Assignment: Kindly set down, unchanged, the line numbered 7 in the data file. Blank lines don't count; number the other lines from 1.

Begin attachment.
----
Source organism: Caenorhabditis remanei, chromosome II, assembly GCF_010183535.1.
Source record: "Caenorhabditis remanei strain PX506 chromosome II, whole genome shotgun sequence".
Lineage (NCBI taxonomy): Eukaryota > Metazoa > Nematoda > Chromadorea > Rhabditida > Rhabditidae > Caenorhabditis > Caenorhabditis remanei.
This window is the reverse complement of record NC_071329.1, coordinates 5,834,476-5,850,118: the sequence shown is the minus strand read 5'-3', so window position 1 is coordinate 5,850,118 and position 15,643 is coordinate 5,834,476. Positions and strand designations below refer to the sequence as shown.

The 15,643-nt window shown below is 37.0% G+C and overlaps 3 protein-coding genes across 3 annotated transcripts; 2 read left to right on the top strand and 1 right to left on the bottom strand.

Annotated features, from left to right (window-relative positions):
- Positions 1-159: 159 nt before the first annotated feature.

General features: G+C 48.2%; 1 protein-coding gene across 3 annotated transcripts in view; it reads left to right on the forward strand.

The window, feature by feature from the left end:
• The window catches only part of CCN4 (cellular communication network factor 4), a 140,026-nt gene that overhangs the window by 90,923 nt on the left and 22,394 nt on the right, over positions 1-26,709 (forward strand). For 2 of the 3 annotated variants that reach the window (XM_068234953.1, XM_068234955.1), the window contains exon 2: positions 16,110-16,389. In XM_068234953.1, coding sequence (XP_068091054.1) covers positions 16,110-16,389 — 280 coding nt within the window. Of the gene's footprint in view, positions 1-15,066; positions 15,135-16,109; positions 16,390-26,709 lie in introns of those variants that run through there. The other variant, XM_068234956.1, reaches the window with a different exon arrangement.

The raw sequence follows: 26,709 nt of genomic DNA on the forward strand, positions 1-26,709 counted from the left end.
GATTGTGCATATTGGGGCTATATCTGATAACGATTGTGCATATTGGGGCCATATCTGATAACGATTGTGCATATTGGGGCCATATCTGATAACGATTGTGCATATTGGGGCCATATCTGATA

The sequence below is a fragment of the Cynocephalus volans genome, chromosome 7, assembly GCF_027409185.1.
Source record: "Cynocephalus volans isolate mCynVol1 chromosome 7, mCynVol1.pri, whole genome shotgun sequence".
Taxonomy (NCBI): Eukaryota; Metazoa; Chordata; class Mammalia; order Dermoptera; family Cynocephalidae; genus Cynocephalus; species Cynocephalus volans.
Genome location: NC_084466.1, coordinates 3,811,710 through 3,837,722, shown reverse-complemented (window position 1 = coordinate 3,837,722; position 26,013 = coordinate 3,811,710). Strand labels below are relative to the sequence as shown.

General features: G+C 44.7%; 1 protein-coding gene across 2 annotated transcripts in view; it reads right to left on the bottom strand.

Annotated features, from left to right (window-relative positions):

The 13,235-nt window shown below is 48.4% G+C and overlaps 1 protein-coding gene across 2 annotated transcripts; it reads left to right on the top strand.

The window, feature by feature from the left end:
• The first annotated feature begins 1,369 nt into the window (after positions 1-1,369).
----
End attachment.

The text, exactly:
- Positions 1-159: 159 nt before the first annotated feature.